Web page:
If one were to heft a half-brick down Old Street in London, there would be high probability of hitting someone currently engaged in building a minimum viable product (MVP) of some sort or another. There’s also almost as high a probability that they’re doing it wrong. Allow me to explain.
(Updated from the original on 24 June 2014, 3 December 2015)
This week, we’ve been looking at two different lifecycles: the product lifecycle and the development lifecycle – cycles within cycles!
At the macro scale we’re looking at the product lifecycle which spans its evolution from drawing board to market through to eventual withdrawal. On a smaller scale within that cycle, a product will go through many development lifecycle iterations.
Now that I’ve started up a product management consultancy, I’ve found myself having to explain a bit more often what a product manager actually is. There are, of course, eminently more articulate and relevant descriptions available of what being a product manager means. But as it’s a Monday and we’re all in need of more frivolity in our lives, I’ve concluded that product managers would make excellent dinner guests. Here’s why:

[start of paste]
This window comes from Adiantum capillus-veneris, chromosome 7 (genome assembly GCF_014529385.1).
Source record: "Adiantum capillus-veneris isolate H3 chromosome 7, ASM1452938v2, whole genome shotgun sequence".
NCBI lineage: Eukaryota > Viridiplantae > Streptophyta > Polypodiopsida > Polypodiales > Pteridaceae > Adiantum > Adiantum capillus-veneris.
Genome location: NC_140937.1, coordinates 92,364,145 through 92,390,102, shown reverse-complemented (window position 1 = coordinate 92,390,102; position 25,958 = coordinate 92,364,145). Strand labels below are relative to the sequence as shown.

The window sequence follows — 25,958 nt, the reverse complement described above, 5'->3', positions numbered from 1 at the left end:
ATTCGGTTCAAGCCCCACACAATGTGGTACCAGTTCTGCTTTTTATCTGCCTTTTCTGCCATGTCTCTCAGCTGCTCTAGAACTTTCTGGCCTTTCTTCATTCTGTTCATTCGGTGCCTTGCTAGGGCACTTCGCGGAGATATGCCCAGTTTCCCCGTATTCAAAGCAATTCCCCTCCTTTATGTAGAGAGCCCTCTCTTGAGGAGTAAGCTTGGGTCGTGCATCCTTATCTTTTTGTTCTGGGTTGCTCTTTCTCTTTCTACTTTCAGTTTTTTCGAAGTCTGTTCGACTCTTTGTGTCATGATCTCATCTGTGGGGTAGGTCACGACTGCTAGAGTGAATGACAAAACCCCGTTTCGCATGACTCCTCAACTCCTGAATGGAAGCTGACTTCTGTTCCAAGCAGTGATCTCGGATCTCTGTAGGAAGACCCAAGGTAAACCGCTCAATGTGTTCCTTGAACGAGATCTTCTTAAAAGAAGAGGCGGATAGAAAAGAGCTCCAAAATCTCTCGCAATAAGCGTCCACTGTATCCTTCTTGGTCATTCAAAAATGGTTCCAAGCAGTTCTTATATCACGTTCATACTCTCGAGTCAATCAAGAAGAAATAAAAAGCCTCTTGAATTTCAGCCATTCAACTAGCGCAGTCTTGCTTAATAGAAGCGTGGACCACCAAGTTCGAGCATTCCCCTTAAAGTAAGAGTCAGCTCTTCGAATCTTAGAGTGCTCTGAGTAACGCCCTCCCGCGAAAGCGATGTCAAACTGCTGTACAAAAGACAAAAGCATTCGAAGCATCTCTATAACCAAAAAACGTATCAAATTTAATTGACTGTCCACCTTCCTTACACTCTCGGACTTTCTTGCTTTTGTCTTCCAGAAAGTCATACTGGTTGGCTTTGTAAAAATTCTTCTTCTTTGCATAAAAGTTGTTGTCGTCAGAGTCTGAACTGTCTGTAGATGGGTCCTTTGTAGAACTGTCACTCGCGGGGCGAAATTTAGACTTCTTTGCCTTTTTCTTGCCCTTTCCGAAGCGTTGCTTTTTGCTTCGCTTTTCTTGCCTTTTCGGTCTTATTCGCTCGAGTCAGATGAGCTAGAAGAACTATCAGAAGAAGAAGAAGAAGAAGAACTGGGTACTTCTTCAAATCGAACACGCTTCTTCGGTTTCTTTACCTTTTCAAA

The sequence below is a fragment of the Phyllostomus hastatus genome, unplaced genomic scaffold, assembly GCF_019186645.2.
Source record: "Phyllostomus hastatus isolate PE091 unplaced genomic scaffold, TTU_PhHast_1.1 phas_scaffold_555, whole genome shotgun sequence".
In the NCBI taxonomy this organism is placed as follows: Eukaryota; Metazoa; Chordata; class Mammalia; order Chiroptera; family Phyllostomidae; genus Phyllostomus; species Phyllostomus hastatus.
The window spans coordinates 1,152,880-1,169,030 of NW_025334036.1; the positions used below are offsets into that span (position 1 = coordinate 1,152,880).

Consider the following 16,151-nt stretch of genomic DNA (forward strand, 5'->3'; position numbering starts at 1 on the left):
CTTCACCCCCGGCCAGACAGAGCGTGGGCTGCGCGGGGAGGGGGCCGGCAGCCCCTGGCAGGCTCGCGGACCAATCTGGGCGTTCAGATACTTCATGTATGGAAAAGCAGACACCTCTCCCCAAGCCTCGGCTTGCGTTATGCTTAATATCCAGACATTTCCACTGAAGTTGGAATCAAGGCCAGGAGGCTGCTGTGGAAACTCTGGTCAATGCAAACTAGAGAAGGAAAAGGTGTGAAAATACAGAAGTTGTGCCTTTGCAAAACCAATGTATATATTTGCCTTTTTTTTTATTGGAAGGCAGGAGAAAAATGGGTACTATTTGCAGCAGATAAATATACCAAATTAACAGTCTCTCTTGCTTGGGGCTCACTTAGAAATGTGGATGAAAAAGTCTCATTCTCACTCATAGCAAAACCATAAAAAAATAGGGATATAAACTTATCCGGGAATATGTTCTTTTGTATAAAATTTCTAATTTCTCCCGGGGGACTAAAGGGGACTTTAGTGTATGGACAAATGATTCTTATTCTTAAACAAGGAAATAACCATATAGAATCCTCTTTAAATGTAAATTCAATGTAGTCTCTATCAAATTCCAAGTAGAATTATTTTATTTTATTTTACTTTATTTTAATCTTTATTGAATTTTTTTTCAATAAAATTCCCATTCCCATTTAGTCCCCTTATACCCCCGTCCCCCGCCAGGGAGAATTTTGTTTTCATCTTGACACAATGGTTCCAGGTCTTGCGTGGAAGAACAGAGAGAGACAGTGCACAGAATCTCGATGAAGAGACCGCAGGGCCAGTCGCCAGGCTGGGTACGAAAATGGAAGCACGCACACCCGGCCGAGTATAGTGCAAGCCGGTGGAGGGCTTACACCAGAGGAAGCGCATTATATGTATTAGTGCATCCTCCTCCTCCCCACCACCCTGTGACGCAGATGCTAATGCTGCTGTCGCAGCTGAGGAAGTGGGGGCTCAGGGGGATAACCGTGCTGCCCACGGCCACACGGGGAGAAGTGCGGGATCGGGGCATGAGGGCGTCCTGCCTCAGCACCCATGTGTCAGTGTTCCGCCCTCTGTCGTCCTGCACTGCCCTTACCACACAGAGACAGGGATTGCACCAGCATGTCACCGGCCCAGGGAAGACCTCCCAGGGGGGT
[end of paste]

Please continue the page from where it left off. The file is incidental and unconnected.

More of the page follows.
Over the last few weeks I’ve mostly been investigating the variety of tools available to help product managers at different stages of their product’s lifecycle. For me, the emphasis has been on speed and ease of use because my project is short-lived and I want to show some results.
If you’ve got 15 minutes handy, here’s an engaging and useful overview of Agile Product Ownership by Henrik Kniberg over on Crisp’s Blog. I also love the sketching tool he’s narrating over! (it’s ArtRage if you were wondering)
Your developers may be happiest when they’re hacking gnarly code, leaving you to get on with engaging with the market, but this doesn’t mean you can ignore their need for context – the ‘why’ of their project.
Over the years, I have spoken to many disgruntled developers over a beer after work. This isn’t entirely coincidental as they tend to dwell in the kind of pubs I enjoy: real ale, good selection of crisps, ability to hear oneself think, minimal bar fights, that kind of thing.
What tends to be a recurring theme of their disgruntlement is that they don’t see the point of their current project. They feel aggrieved that they’re not doing something more interesting instead. And you know what, if it’s your project, it’s your fault. Bad product manager.